The Power of a Forward Look

By Joe Boot/ May 15, 2016

Series  Ecclesiastes: Life Under the Sun

Context  Westminster Chapel Toronto

Topic  Discipleship

Scripture  Ecclesiastes 12:1-7

Looking towards the future has transformative power on our present life. With perspective comes purpose. With purpose comes hope.

Scripture:  Ecclesiastes 12:1-7

Sermon Notes:

  1. In the book of Ecclesiastes there is remarkable profundity, down to earth practicality, and relevance to our daily lives.
  2. Major themes of Ecclesiastes include: life as a gift from God, vanity and meaningless apart from God, discovering the beauty of knowing God in the ordinary, and being thankful for ordinary gifts.
  3. Solomon is drawing to his conclusion in chapter 12, where we are encouraged to reflect on old age and death, so as to avoid wasting our years.
  4. Looking towards the future has transformative power on our present life.
  5. With perspective comes purpose. With purpose comes hope.
  6. In old age, memory of the past is sharp, but we lose our grasp on the present. In youth, we are always looking forward; life and vitality are ahead.
  7. Solomon regrets faithlessness toward God in the years of his prime. There is a sense of sorrow from Solomon as he reflects on his past.
  8. Every human wise man has fallen short of the God-given wisdom he had. Having wisdom does not protect us from acting foolishly.
  9. Solomon’s father David says, “Teach us to number our days, that we may gain a heart of wisdom” (Ps. 90:12).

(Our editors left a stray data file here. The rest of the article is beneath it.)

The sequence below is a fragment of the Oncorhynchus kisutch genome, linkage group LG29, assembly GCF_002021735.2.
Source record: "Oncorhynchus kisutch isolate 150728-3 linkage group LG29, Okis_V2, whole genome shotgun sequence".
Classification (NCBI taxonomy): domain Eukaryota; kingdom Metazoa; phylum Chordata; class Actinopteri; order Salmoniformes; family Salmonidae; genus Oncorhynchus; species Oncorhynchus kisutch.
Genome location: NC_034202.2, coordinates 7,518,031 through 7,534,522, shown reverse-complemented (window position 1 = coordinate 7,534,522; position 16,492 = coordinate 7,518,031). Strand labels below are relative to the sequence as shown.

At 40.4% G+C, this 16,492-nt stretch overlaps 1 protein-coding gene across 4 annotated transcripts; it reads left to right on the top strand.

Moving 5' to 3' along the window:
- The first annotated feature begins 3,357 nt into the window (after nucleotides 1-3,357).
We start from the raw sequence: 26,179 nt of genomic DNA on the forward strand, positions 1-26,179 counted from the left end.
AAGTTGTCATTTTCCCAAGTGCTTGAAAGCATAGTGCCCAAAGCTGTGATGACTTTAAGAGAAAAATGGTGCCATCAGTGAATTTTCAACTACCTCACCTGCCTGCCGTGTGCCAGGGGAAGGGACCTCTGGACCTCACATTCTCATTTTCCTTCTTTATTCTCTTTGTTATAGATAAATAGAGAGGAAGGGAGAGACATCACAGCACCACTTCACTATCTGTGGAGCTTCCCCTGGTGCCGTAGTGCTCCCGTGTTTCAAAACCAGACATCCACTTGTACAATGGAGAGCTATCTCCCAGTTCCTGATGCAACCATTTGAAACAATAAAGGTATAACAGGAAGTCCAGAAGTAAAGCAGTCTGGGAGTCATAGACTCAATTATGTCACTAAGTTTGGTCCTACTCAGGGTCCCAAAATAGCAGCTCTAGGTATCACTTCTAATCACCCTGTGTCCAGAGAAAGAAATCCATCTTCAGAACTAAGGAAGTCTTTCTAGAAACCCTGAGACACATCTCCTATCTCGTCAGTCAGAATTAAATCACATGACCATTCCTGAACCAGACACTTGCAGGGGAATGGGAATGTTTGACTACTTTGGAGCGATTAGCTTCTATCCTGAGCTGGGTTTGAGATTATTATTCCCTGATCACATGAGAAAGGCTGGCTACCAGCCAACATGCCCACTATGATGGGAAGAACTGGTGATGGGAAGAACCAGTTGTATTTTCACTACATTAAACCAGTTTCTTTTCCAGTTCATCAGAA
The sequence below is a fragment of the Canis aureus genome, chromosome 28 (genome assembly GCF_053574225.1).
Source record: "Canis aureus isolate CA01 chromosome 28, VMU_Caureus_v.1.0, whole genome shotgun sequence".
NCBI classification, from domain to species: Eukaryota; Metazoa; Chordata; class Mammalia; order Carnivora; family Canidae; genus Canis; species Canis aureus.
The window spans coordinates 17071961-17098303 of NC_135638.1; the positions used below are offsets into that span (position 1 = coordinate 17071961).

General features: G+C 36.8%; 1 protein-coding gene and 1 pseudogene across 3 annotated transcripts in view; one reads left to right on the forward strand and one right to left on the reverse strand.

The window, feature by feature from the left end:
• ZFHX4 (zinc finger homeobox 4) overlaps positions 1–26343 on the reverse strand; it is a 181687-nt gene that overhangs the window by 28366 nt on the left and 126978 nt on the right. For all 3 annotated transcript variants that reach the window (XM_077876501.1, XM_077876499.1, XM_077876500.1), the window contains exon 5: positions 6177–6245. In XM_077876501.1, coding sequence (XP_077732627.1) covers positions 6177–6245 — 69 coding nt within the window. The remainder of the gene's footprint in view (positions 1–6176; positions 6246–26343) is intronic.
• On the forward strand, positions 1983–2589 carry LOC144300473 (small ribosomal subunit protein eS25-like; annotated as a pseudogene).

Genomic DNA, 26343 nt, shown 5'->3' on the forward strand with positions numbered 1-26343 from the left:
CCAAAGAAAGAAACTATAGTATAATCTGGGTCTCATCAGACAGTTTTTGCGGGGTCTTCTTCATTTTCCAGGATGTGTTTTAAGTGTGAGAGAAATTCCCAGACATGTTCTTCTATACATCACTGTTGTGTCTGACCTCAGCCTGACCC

10. The power of aging and death is the next point to consider.
  11. The words of covenant breakers are worthlessness: “Eat, drink, be merry”; “delay the effects of old age”; “kill yourself on your own terms,” to avoid the difficulties of old age or sickness.
  12. Squandering your youth in pleasure-seeking is no comfort in old age. By contrast, not wasting your life now makes old age tolerable.
  13. With old age comes the deterioration of the body: legs fail; bones shrink and you stoop; teeth wear out; strength to work is gone; hearing is diminished; anxieties and dangers abound; hair turns white; movement is slow and difficult; sexual desire is lost (Ecc. 12:3-5).
  14. The metaphors Solomon gives us in Ecc. 12:6-7 are all images of death.
  15. This time of decline comes to all of us. It will come before you know it so remember your Creator now.
  16. Life is a vapour, gone like smoke on the wind. The world belongs to God, not to us. Life is a gift, not a right.  
  17. Throughout Ecclesiastes, Solomon exposes the futility of life under the sun without God.
  18. In youth, you decide the course of your life. Rejoice in God’s gift of life. Labour for His kingdom. Give God undivided priority in your life. Serve Him in the days of vigor. Rejoice in a simple life of obedience to God.
  19. The most certain thing, more certain than death, is God’s judgment.
  20. Youth is a wonderful time of life, but a dangerous one, because of the risk that our appetites will rule us, that we will gorge on life’s pleasures and ignore God.
  21. All of the gifts we are given should be used for godly purpose. Honour God because He is the source of everything you enjoy.
  22. Solomon wants us to avoid his path of regret. Remember God. Face life with God as your Shepherd (Ps. 23).
  23. For those who are old and have regrets, remember that Solomon also wasted years of his life. God can still use you, as He did Solomon. If God is your trust, you can look forward in hope.
  24. To ‘remember’ means to do something with the knowledge we have. We need to act.  

Application Questions:

  1. How can looking toward the future transform our present lives?
  2. What do you hope to look back on when you are in old age?
  3. How do you measure whether your life was well-spent?
  4. Why does it mean to give God undivided priority in our lives?
  5. What are the implications of God’s ownership and sovereignty over all things?